BUJUMBURA December 2nd (ABP) – On the occasion of the scientific day of audiology of November 26, 2021, the specialist in ENT, Dr. Léonard Bivahagumye made a presentation on the national hearing health policy in Burundi to make public actions already carried out in relation to hearing health.
Dr. Bivahagumye indicated that there is a report that defines the concept of integrated and people-centered ear and hearing care. That report proposes a set of scientifically-based interventions and measures to integrate that care into health systems. It also indicates the cost of implementation and expected returns on investments.
The ENT specialist also reported that WHO has set a global target of 20% increase in effective coverage of ear and hearing care interventions by 2030. It will be measured using three indicators of benchmark for newborn hearing screening services in the population, the prevalence of chronic ear disease and untreated hearing loss in schoolchildren, and the use of assistive technologies hearing loss in hearing-impaired adults.
According to this report, a monitoring framework is being developed to report on these indicators and progress against the global target. Dr. Bivahagumye added that WHO has established the Global Hearing Forum which is a global network of hearing care stakeholders.
Regarding hearing health in Burundi, that ENT specialist specifies that hearing health is a concern of the health system insofar as health promotion had been included as a component of the 2019-2023 strategic plan of the integrated national control program against chronic non-communicable diseases (PNILMCNT). The specific objective was to reduce the frequency of deafness in the general population by 1%.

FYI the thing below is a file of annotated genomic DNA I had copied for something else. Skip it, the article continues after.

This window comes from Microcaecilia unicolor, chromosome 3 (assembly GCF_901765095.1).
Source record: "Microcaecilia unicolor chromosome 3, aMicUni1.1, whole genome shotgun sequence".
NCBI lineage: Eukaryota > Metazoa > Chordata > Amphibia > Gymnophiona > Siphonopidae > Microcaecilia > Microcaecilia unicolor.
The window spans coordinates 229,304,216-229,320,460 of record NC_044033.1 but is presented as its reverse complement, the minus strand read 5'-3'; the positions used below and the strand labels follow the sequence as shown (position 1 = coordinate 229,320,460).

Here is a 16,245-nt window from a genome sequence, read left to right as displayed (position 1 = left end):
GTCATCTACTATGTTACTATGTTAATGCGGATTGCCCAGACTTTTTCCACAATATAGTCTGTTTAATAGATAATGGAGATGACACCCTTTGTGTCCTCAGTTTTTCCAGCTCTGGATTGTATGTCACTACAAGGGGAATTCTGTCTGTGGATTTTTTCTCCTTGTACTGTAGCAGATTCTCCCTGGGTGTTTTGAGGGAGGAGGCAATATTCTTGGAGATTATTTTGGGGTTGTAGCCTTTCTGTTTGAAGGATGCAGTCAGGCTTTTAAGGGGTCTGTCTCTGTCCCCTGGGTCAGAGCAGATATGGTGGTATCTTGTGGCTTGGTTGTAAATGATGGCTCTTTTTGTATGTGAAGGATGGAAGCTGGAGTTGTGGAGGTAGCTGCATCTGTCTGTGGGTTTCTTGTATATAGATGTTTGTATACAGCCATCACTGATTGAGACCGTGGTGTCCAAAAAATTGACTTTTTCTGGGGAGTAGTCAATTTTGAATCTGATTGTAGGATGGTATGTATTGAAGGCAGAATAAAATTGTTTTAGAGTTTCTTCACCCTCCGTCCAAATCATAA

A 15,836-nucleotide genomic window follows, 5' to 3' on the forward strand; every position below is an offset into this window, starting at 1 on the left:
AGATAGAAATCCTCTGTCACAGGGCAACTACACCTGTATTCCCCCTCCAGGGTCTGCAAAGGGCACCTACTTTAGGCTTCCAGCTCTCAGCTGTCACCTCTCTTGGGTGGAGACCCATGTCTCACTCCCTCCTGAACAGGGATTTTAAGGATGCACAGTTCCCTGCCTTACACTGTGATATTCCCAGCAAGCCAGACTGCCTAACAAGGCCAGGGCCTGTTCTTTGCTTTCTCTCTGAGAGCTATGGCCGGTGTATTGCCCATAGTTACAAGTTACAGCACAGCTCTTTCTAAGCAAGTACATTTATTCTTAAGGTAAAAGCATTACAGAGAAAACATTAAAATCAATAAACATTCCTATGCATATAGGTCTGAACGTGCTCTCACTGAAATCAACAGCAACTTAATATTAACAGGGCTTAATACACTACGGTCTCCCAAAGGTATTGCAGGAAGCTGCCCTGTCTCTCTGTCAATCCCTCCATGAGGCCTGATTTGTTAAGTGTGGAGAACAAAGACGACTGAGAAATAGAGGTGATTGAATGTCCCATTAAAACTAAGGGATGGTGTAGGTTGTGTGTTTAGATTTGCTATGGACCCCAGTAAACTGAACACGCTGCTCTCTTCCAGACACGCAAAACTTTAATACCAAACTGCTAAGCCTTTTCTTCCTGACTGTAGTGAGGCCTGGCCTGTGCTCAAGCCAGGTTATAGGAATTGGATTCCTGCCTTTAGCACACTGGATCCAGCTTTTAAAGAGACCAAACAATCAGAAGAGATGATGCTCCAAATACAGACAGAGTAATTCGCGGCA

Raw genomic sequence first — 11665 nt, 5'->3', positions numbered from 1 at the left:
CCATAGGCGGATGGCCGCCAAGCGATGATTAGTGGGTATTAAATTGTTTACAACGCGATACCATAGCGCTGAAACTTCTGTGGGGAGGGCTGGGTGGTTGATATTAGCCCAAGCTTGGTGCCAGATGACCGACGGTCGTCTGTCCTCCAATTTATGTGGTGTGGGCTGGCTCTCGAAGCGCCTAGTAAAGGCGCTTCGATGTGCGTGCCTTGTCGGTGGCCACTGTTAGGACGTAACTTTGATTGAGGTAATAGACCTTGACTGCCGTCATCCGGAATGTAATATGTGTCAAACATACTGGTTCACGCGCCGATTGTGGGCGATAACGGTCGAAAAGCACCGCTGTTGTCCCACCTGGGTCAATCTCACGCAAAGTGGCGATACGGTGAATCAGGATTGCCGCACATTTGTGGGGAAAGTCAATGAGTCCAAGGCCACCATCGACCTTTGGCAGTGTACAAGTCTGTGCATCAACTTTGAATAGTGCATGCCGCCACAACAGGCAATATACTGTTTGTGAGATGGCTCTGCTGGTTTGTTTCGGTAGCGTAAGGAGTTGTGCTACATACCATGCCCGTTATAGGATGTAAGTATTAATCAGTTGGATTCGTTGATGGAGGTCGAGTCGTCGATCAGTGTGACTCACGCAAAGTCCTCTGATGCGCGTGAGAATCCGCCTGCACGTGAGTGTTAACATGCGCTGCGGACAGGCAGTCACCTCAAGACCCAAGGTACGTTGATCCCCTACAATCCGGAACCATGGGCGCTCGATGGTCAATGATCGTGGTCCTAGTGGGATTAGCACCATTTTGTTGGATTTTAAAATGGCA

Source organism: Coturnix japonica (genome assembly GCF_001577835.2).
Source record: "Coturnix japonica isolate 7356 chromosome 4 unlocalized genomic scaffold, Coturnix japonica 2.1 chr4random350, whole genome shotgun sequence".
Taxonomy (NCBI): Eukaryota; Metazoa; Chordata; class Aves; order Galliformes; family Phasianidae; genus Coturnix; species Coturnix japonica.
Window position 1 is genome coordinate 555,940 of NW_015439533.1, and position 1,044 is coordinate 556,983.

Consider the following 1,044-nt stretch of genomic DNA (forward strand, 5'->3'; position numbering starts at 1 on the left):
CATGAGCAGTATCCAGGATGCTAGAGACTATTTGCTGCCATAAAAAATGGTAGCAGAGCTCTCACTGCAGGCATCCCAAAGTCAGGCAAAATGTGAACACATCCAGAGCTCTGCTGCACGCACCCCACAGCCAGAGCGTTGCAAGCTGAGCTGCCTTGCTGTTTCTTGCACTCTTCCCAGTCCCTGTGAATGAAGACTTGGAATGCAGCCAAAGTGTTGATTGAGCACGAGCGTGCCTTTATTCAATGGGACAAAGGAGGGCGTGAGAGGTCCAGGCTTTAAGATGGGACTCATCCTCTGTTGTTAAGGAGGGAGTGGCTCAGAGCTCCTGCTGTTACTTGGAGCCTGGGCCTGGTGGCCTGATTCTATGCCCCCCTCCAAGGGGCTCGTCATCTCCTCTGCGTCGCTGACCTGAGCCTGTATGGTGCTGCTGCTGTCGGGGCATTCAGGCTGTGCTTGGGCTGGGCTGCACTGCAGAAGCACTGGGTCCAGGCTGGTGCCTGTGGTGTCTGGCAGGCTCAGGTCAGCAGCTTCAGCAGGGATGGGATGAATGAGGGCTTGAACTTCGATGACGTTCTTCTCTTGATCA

According to Bivahagumye, that objective should go through the integration of hearing care in health facilities. It should also involve building the capacities of hearing health care providers by developing community actions in hearing health and making invasive and non-invasive rehabilitation tools available. Participation in regional forums on hearing health and ear care, as well as the designation of a national focal point on hearing health and deafness should be included in this objective.
Regarding the challenges, Dr. Bivahagumye said that the hearing health sector faces problems of insufficient equipment, human resources, including few doctors specializing in ENT, no hearing aid acousticians, no speech therapists. He did not fail to point out the existence of a hearing health policy, a health system committed to hearing health, committed care providers as well as the existence of an audiology center since December 2020.
He also indicated that the WHO has drawn up an outline of actions and health policies are called upon to be inspired by them in order to adapt them to local contexts. There is also a need to promote hearing health by the Ministry of Public Health and its partners.